- The Washington Times - Tuesday, March 5, 2002

FALFURRIAS, Texas The veterinarian who performed the autopsy that identified lethal anthrax linked to letters mailed last fall said Texas' insistence on burying anthrax-infected carcasses in public landfills may be endangering future generations or aiding potential bioterrorists.
Dr. Michael L. Vickers, who operates two veterinary clinics in south Texas and has treated animals in 20 counties for nearly 30 years, is fighting a Texas regulation that disallows the burning of animal carcasses infected with anthrax and other diseases. He has called the measure "careless" and "idiotic."
Dr. Vickers became famous in scientific circles a few weeks ago when it was announced by federal agencies that a 700-pound anthrax-riddled heifer he had autopsied near here in 1981 had been matched by DNA to anthrax from the deadly letters that appeared in Washington, Connecticut, New York and Florida last year.
The Texas Natural Resource Conservation Commission (TNRCC) last year fined Dr. Vickers $9,000 for burning infected carcasses in a pit behind his offices a somewhat remote area outside this small town.
Last week, as more and more facts became known about the Texas veterinarian's role in discovering the dreaded strain of anthrax known as "Ames," Dr. Vickers was testifying in an administrative judicial hearing in Austin on his case, which he is battling to have overturned.
Most health experts, including World Health Organization scientists, agree that the preferred method of disposing of diseased animal carcasses is burning. Extremely high temperatures, the World Health Organization says, is the best way to make sure all anthrax spores are destroyed. U.S. Department of Agriculture recommendations concur.
Dr. Vickers said he had been ordered by the TNRCC to dispose of carcasses in city landfills rather than by burning.
"In the first place, no landfills will take them," he said, "and second, to put these carcasses in a landfill, they would become time bombs to future generations.
"A generation down the road somebody builds a housing development over this landfill and before you know it, a kid digs up some of these spores and dies," he said.
Scientists claim the anthrax spores can remain alive for 150 years or longer.
Dr. Vickers began battling the TNRCC regulation a couple years ago and was successful in getting legislation passed that allowed vets in counties with 10,000 or fewer residents to burn the carcasses. Since he is in Brooks County, a sparsely populated country near the Rio Grande, he can now legally burn diseased carcasses. But the state still wants him to pay the $9,000 fine.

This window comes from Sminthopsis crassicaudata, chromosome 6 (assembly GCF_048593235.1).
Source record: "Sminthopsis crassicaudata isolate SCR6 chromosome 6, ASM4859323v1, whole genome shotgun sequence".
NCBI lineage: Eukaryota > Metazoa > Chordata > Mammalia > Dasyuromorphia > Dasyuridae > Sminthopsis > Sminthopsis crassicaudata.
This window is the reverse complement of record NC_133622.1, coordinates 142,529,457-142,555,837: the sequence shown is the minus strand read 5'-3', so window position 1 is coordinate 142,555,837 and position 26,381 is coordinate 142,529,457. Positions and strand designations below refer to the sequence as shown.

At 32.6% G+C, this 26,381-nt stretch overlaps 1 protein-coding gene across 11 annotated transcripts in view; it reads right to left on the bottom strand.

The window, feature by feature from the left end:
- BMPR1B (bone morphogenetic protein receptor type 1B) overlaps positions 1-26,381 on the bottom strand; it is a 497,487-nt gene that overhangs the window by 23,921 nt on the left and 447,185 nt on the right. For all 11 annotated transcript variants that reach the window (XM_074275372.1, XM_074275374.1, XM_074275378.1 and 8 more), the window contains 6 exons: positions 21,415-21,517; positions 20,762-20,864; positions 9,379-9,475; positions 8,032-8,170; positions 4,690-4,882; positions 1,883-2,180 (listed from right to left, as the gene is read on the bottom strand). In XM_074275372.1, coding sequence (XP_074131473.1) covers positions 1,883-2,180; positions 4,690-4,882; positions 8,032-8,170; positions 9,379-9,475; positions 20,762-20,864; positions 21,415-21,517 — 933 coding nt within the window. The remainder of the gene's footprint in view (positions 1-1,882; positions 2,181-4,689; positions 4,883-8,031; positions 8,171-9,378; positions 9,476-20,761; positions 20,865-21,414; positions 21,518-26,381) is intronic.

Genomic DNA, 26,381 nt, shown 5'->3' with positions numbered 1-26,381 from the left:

He is fighting for others in more populous counties to allow legal burning of the carrier animals.
Dr. Vickers said he had encountered many different animal diseases considered possible bioterrorism weapons as listed by the Centers for Disease Control and considered the stringent regulations by the TNRCC "a huge national security threat to this nation."
When the Texas vet finished that famous autopsy veterinarians call them necropsies he sent tissue and a report to the a veterinary diagnostic laboratory at Texas A&M; University at College Station. That lab in turn passed it on to the U.S. Army's biodefense lab at Fort Detrick, Md.
In May 1986, two researchers at Fort Detrick wrote of their study of 27 different strains of anthrax, citing the one from Texas as one of the most virulent.
That strain came from an Iowa cow, they wrote.
The mix-up was because the lab in Texas had mailed the tissue in a pre-addressed envelope from a laboratory in Ames, Iowa.
In recent months, Fort Detrick officials found the original mailer, along with Dr. Vickers' report, and correctly announced that the "Ames" strain, as it had become known, was actually from a small ranch near the U.S.-Mexico border in Texas.
Since Dr. Vickers' problems with the law, many famous scientists have backed him. "He's doing what is the proper and recommended thing to do," said Dr. Lelve G. Gayle, director of the Texas Veterinary Medical Diagnostic Laboratory at College Station.

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